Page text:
H.C. Speir

H.C. Speir - Jackson

Henry Columbus (H.C.) Speir (1895-1972) played a crucial role in the recording of dozens of blues, country and gospel artists in the 1920s and 30s. In his position as owner of Speir Phonograph Company, founded here at 225 N. Farish Street, he located, recommended or auditioned talent for various record labels and also supervised recording sessions in Jackson and Hattiesburg. Charley Patton, Skip James, Tommy Johnson, Bo Carter, and the Mississippi Sheiks all recorded under Speir’s auspices.

H.C. Speir did not own a record label or a music publishing company and his name did not appear on records, but he was responsible for facilitating a wealth of historic recordings by many legendary artists. At his store he made test recordings which he would send to Victor, Columbia, OKeh, Brunswick/ARC, Paramount or Gennett, and if a company approved the artists, Speir would sometimes accompany them to recording sessions in New Orleans, Birmingham, Grafton, Wisconsin, and other cities. During his travels he also scouted for talent in the South and Midwest and even in Mexico. At other times record companies called on Speir to organize sessions in Mississippi.

Speir’s entrée into the record business came in New Orleans where he worked assembling phonographs before he moved to Jackson. Born into a farming family on October 6, 1895, in Prospect, Mississippi, Speir lived in Sebastopol and Walnut Grove and served briefly in the U.S. Navy after graduating from high school in Harpersville. He studied agriculture at Mississippi A&M College (now Mississippi State). He dated his start in Jackson at 1920 although he said he did not open his own business until 1925. He first worked at several local stores, including Batte Furniture Co., where he was advertised as a “first class Talking Machine Mechanic.”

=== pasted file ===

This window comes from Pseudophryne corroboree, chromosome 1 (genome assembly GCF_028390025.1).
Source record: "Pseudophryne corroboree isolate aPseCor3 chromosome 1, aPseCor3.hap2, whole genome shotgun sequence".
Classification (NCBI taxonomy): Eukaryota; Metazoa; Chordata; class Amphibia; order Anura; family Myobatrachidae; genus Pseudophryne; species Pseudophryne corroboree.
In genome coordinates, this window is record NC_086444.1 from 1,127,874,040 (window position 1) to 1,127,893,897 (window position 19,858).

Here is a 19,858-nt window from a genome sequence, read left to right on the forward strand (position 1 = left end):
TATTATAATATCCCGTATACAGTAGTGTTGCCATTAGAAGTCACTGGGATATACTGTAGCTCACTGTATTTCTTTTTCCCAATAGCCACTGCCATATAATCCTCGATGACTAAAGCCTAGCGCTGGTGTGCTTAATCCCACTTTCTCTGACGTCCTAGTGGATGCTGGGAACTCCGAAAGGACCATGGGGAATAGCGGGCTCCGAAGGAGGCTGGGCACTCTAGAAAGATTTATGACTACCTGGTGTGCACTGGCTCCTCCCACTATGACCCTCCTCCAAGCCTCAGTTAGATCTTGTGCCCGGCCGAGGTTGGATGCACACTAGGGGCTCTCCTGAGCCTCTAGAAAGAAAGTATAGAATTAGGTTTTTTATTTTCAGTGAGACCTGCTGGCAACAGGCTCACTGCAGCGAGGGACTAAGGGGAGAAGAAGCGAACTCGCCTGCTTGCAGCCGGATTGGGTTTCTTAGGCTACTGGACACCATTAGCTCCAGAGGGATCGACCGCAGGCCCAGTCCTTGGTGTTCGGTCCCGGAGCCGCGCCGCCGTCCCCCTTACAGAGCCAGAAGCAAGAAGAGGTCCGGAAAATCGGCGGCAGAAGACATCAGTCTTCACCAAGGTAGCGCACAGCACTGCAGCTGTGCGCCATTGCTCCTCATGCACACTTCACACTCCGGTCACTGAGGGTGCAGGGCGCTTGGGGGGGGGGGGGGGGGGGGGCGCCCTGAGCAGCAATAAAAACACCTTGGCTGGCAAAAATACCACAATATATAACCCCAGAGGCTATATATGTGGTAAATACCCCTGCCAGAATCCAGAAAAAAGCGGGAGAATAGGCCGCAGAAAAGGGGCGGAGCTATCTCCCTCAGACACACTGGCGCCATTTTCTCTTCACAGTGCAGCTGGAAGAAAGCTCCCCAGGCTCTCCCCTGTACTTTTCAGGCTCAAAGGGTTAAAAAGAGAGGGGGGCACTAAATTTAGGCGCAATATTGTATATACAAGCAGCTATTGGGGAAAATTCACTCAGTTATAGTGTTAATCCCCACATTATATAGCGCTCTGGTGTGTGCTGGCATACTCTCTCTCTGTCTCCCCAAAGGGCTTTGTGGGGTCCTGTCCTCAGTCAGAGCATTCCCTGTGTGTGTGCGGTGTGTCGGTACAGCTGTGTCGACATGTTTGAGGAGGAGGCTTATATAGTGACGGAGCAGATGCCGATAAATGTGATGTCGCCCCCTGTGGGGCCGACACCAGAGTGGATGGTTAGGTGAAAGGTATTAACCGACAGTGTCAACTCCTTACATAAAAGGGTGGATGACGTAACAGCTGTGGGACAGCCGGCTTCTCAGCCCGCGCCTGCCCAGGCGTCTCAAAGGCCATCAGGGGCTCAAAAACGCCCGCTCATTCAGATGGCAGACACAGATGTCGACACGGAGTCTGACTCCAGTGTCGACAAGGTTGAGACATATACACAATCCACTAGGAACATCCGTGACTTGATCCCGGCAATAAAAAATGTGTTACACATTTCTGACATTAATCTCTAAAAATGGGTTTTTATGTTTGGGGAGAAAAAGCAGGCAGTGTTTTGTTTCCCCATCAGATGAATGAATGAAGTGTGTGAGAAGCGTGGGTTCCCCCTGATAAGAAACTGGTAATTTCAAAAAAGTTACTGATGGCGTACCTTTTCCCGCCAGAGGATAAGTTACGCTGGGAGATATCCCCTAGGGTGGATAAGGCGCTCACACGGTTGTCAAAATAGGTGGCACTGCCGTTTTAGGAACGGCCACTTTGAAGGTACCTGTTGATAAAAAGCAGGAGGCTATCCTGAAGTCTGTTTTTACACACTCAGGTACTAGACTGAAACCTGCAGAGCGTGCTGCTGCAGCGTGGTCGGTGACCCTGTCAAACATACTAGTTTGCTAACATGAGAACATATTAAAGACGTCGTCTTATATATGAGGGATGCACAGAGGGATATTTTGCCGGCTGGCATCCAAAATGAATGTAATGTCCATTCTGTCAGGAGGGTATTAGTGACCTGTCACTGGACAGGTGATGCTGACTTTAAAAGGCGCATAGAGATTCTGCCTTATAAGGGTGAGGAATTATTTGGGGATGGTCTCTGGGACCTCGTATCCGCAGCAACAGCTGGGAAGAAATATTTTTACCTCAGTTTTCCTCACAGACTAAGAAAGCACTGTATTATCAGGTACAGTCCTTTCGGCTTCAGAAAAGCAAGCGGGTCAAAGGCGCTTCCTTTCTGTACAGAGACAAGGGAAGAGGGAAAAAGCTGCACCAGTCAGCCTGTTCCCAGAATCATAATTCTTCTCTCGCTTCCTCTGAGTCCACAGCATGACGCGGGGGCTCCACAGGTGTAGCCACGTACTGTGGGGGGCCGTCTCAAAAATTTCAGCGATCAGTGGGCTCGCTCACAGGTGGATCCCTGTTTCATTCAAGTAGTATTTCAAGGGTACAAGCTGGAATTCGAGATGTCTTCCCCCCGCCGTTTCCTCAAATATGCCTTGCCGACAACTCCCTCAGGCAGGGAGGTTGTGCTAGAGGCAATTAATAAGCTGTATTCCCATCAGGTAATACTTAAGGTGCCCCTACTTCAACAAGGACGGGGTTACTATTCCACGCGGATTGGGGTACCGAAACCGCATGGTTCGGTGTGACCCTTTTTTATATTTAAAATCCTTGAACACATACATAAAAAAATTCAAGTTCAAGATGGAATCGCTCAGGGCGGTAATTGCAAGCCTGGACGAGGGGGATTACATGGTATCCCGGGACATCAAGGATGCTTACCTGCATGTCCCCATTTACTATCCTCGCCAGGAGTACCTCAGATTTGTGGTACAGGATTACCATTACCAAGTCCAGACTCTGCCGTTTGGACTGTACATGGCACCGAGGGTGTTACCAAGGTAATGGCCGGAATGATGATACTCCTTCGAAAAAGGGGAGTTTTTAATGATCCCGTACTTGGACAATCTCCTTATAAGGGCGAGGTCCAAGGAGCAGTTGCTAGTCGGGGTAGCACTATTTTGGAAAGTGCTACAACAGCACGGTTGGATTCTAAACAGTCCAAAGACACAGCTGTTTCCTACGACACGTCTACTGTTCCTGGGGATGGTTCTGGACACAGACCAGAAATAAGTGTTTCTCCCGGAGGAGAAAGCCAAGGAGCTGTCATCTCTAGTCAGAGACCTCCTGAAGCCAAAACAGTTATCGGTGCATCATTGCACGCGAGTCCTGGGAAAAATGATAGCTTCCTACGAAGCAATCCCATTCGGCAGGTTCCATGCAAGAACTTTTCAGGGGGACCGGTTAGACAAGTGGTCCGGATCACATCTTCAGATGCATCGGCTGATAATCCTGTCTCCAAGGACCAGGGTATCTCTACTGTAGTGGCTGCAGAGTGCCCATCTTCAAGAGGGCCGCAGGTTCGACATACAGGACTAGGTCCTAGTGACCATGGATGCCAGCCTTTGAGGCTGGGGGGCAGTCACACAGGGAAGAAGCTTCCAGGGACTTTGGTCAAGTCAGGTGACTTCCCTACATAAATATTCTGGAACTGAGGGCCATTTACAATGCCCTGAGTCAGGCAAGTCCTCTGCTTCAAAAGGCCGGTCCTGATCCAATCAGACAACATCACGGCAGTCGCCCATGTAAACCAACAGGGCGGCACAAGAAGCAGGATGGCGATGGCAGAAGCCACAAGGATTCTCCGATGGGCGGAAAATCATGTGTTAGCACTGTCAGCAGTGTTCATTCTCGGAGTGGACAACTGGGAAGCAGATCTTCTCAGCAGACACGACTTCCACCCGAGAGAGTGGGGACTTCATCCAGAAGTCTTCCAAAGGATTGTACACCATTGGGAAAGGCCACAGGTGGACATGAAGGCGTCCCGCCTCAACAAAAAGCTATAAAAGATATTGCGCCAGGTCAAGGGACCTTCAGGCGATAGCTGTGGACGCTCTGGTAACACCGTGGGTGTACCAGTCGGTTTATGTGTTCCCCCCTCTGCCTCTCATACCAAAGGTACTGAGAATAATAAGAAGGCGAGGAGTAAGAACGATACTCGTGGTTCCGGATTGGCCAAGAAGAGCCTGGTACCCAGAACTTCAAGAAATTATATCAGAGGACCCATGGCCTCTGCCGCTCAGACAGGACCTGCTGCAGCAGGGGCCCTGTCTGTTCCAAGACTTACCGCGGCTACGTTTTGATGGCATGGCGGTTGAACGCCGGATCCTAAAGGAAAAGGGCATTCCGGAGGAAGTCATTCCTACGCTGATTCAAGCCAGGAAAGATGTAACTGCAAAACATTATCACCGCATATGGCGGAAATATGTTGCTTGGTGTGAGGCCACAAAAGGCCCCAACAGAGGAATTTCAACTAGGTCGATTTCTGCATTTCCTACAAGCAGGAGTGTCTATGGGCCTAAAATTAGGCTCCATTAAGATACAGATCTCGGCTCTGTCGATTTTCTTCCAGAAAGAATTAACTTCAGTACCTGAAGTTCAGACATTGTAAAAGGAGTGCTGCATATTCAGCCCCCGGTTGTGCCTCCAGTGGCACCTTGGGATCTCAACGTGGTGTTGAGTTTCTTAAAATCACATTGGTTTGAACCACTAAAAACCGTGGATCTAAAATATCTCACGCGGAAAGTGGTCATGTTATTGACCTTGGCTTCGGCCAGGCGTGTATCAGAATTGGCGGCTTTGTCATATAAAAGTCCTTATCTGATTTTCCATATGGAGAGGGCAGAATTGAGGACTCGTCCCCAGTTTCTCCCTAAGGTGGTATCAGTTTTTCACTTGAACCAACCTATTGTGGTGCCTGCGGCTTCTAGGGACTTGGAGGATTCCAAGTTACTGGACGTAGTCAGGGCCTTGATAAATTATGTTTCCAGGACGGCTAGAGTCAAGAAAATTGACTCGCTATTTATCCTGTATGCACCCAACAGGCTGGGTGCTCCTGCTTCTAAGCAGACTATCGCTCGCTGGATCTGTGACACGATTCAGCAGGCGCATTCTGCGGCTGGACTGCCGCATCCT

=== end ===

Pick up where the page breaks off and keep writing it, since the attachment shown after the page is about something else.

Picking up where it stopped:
Notable artists who recorded under Speir’s auspices included Charley Patton, Tommy Johnson, Bo Carter, the Mississippi Sheiks, Skip James, Ishmon (Ishman) Bracey, Robert Wilkins, the Mississippi Jook Band (featuring Blind Roosevelt Graves and Cooney Vaughn), and country performers Uncle Dave Macon and the Leake County Revelers. Speir set up recording sessions for OKeh Records at the King Edward Hotel in 1930 and for the Brunswick/American Record Corporation group at the Crystal Palace on Farish Street in 1935 and in Hattiesburg in 1936. Brunswick/ARC released records on Vocalion, Melotone and other labels. Robert Johnson’s iconic Vocalion records reportedly came about through a recommendation from Speir. Houston Stackhouse recalled that Johnson got a new set of guitar strings at Speir’s in preparation for a trip to record in Dallas. Son House remembered auditioning for Speir with Charley Patton and Willie Brown in a gospel group, the Locust Ridge Saints, and among the many others who showed up at Speir’s in hopes of recording were Sonny Boy Williamson (Rice Miller), Big Walter Horton and Honeyboy Edwards.

Speir moved from 225 to 111 North Farish in December of 1931 and relocated to 205 West Capitol Street in 1936 and 206 West Capitol in 1938, finally selling the business in 1943 and establishing Speir’s Trading Post on Pocahontas Road. Speir placed ads for all his stores in the Clarion-Ledger, often with photos of himself. All along, he had been investing in real estate, and he made his living as a realtor during his final years. He was also an avid organic gardener, birdwatcher and Biblical scholar, and the Clarion-Ledger reported in 1971: “Speir is most known for his generosity, giving away vegetables and flower bouquets to the sick and to most everyone.” Speir died on April 22, 1972, and was buried at Lakewood Memorial Park, 6000 Clinton Boulevard in Jackson.

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